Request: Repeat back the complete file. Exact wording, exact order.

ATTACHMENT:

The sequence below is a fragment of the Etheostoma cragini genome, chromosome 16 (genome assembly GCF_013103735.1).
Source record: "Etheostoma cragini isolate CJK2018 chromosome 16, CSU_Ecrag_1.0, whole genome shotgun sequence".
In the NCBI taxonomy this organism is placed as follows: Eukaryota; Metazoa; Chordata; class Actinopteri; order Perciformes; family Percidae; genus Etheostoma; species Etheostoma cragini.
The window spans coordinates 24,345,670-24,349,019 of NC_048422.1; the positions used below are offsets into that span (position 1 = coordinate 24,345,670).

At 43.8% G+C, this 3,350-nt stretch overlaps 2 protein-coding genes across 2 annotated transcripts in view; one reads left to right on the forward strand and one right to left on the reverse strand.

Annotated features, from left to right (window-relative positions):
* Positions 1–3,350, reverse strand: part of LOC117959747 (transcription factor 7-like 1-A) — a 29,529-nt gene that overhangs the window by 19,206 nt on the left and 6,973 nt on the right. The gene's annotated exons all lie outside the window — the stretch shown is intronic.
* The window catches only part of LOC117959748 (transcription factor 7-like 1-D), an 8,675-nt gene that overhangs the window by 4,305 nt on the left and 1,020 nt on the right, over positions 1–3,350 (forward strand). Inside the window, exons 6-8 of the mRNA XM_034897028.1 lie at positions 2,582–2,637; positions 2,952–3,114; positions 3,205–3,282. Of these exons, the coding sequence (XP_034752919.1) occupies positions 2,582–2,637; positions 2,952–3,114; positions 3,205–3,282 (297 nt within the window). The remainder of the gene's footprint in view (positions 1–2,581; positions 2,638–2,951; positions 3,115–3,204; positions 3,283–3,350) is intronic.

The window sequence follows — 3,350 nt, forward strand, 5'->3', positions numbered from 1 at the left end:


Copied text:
The sequence below is a fragment of the Etheostoma cragini genome, chromosome 16 (genome assembly GCF_013103735.1).
Source record: "Etheostoma cragini isolate CJK2018 chromosome 16, CSU_Ecrag_1.0, whole genome shotgun sequence".
In the NCBI taxonomy this organism is placed as follows: Eukaryota; Metazoa; Chordata; class Actinopteri; order Perciformes; family Percidae; genus Etheostoma; species Etheostoma cragini.
The window spans coordinates 24,345,670-24,349,019 of NC_048422.1; the positions used below are offsets into that span (position 1 = coordinate 24,345,670).

At 43.8% G+C, this 3,350-nt stretch overlaps 2 protein-coding genes across 2 annotated transcripts in view; one reads left to right on the forward strand and one right to left on the reverse strand.

Annotated features, from left to right (window-relative positions):
* Positions 1–3,350, reverse strand: part of LOC117959747 (transcription factor 7-like 1-A) — a 29,529-nt gene that overhangs the window by 19,206 nt on the left and 6,973 nt on the right. The gene's annotated exons all lie outside the window — the stretch shown is intronic.
* The window catches only part of LOC117959748 (transcription factor 7-like 1-D), an 8,675-nt gene that overhangs the window by 4,305 nt on the left and 1,020 nt on the right, over positions 1–3,350 (forward strand). Inside the window, exons 6-8 of the mRNA XM_034897028.1 lie at positions 2,582–2,637; positions 2,952–3,114; positions 3,205–3,282. Of these exons, the coding sequence (XP_034752919.1) occupies positions 2,582–2,637; positions 2,952–3,114; positions 3,205–3,282 (297 nt within the window). The remainder of the gene's footprint in view (positions 1–2,581; positions 2,638–2,951; positions 3,115–3,204; positions 3,283–3,350) is intronic.

The window sequence follows — 3,350 nt, forward strand, 5'->3', positions numbered from 1 at the left end: